12/09/2009 12:00AM

Scots take to fore in injury research

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TUCSON, Ariz. - Equine-health researchers at the University of Glasgow in Scotland have implemented a system to identify horses at risk of a tendon injury while racing and training at tracks in Hong Kong, the lead researcher said on Wednesday during a presentation at the University of Arizona Symposium on Racing and Gaming here.

Working with detailed records maintained by the Hong Kong Jockey Club, the researchers collected data on tendon injuries from more than 100,000 starts in order to identify the factors that put horses most at risk of sustaining a tendon injury that would result in a horse's retirement or worse, according to Dr. Tim Parkin, a University of Glasgow scientist who is leading the research. In 2007, the researchers used those risk factors to implement a monitoring system that is now being used by Hong Kong racing authorities to track the horses deemed likely to suffer injuries, in an effort to potentially intervene in the horse's training before the horse breaks down.

"The whole point is to identify at-risk horses before they retire," Parkin said.

Though the researchers have not yet been able to determine whether the monitoring program has been successful in reducing the amount of tendon injuries, the project has enormous implications for the horse-racing industry in the United States, which has just passed a one-year anniversary in the collection of injury data from more than 80 racetracks. The goal of the U.S. program, like the Glasgow research, is to identify risk factors for injuries in the United States so that the racing industry can craft policies to minimize catastrophic breakdowns.

According to market research, catastrophic breakdowns are one of the leading reasons why horse racing remains a fringe sport. In 2008, the National Thoroughbred Racing Association attempted to address some of the sport's public-perception problems surrounding racehorse injuries by launching an accreditation program for tracks called the Safety and Integrity Alliance, concurrent with the effort to start collecting injury data.

Dr. Mary Scollay, the equine medical director for the Kentucky Horse Racing Commission and the administrator of the injury-reporting database, said on Wednesday that the racing industry will need to gather far more data in order to begin to identify the types of factors that the Scottish researchers have identified. The process is slow because a glut of data is needed to find statistically significant factors. Once those factors are found, analysts will almost certainly need additional time to identify significant causes and mark those causes for more research, Scollay said,

Parkin said that researchers believe that they will need to collect data on the monitoring program for at least another year before they will know whether their efforts to identify at-risk horses reduced injuries.

"You'd probably need three years to five years to get the data that could say whether you had a statistically significant impact on those rates of injuries," Parkin said in an interview after his presentation.

Parkin also detailed separate research to identify risk factors for steeplechase horses performing in the United Kingdom, using a common statistical method called multi-level modeling. The method allows researchers to identify the most probable causes of injuries among a host of different factors, and, furthermore, it allows researchers to identify factors within the most probable causes as targets for additional data analysis.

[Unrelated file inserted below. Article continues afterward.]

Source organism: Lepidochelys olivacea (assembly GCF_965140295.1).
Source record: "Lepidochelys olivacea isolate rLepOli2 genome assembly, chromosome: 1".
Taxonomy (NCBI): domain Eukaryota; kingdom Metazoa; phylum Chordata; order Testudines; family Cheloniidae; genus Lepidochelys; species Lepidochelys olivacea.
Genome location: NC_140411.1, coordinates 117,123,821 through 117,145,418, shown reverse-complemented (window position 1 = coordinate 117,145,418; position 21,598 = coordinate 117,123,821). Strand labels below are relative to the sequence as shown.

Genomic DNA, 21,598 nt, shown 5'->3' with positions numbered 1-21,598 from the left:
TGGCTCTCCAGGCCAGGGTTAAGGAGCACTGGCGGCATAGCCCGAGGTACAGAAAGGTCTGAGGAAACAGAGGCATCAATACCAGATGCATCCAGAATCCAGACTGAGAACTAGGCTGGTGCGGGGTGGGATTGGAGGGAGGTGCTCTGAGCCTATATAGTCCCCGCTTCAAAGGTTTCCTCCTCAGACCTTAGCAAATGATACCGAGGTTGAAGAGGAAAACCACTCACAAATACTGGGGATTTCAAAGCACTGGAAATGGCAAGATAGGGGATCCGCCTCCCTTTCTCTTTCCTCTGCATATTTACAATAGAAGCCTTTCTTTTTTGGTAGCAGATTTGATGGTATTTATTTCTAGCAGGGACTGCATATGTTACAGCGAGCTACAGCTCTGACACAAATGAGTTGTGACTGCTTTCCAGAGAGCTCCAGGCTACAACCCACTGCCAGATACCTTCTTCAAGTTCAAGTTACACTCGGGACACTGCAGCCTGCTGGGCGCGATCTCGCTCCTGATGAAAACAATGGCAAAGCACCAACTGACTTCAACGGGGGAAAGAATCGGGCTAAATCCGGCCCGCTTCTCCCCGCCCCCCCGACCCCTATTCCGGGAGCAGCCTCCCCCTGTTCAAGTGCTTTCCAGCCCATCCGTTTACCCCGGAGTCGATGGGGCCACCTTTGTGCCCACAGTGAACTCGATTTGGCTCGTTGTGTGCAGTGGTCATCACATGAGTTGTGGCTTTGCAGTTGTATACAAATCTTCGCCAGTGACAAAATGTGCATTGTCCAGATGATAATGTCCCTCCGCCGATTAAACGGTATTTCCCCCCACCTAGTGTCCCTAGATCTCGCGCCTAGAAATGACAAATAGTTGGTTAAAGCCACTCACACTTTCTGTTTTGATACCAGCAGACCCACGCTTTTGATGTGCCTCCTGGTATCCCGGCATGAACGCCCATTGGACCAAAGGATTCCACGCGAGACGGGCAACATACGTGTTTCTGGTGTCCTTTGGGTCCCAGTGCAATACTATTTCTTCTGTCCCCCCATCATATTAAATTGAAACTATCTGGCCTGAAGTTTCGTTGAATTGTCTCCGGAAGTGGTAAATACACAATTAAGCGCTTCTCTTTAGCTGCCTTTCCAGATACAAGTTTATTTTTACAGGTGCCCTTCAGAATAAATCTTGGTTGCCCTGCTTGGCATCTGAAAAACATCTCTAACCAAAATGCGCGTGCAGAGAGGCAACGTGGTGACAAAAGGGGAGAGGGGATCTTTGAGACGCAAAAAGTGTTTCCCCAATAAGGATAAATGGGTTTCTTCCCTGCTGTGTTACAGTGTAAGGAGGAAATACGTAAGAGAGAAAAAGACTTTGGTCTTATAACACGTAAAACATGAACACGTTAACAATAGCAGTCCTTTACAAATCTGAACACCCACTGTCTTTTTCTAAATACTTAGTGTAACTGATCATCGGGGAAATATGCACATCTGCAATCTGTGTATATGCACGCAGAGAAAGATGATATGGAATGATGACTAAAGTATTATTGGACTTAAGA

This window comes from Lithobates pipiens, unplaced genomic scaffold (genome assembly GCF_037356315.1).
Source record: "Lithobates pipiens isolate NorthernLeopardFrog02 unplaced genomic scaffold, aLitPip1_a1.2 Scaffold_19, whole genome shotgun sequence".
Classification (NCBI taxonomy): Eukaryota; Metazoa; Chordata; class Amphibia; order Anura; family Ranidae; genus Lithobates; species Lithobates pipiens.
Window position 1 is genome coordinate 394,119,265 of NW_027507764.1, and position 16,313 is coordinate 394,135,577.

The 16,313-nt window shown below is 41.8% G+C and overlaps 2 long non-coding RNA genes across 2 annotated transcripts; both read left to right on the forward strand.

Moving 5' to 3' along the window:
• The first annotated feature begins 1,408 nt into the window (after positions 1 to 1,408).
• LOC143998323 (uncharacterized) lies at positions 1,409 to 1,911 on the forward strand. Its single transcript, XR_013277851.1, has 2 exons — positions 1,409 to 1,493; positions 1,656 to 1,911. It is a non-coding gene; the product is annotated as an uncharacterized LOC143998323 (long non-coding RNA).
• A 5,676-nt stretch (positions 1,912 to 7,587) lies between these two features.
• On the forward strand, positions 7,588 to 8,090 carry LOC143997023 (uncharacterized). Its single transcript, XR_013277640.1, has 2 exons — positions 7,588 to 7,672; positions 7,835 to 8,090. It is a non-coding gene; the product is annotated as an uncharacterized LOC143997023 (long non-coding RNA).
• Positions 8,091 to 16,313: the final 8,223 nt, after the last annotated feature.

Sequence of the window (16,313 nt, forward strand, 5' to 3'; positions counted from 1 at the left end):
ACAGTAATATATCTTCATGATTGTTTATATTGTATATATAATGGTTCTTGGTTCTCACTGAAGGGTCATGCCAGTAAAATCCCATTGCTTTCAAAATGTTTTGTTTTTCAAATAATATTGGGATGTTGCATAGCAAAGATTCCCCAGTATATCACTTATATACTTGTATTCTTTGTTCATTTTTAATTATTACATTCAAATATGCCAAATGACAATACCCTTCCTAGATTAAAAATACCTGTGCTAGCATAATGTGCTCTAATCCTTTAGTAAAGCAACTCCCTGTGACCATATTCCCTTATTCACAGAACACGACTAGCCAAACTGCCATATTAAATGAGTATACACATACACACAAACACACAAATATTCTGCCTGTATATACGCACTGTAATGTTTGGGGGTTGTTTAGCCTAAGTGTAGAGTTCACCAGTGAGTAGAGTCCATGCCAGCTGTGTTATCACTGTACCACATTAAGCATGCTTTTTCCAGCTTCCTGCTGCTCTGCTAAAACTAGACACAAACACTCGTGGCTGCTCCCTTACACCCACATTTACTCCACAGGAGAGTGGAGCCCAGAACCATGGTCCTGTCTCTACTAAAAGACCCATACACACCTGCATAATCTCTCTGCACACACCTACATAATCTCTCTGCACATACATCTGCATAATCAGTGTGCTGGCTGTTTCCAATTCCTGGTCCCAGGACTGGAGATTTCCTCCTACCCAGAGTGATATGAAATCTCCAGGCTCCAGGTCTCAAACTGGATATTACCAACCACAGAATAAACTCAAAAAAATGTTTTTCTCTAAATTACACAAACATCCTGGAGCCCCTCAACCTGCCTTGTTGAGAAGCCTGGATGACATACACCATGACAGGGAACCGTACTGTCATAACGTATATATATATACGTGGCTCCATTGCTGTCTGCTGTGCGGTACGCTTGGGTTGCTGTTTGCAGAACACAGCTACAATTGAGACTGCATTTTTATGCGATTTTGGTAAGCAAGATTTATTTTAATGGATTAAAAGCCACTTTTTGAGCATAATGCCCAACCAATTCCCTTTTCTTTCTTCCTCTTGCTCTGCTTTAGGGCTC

For example, Parkin said that researchers found that risk factors were tied most strongly to the horse itself and to the type of race being run, while genetics was identified as a low-risk factor, and the jockey was identified as a no-risk factor. In addition, within the data identifying the horse itself as the biggest risk factor, researchers were able to determine, somewhat logically, that the horses most at-risk were those who had suffered previous tendon injuries.

U.S. researchers do not have near that level of detail yet, but Scollay said that 83 tracks are currently participating in the injury-reporting project, and that those tracks represent approximately 84 percent of all flat races run in the United States, including Quarter Horse races. The project passed a full year of collecting data on Oct. 31, 2009.

Although Scollay said that the main purpose of the database is to help the racing industry identify the leading causes of injuries, she also said that collecting the data would allow racing to counteract efforts by opponents of racing to paint the industry in a bad light. Those groups are increasingly collecting their own data, using far less rigorous standards for accuracy, and publicizing their results on the Internet, where the line between fact and fiction is often blurry.

"These folks are motivated and they are working hard," Scollay said.

Scollay also cautioned the racing industry about jumping to conclusions based on the results of the data, especially at the local level, where results can be skewed significantly by a spate of injuries, or, on the flip side, by a long stretch of time without any breakdowns. She urged racetracks to hire epidemiologists and other specialists in analyzing data before putting in place any policies or procedures to address any apparent problems.

"The analysis of the data can be daunting, it can be confusing, and there is a critical need to get it right," Dr. Scollay said.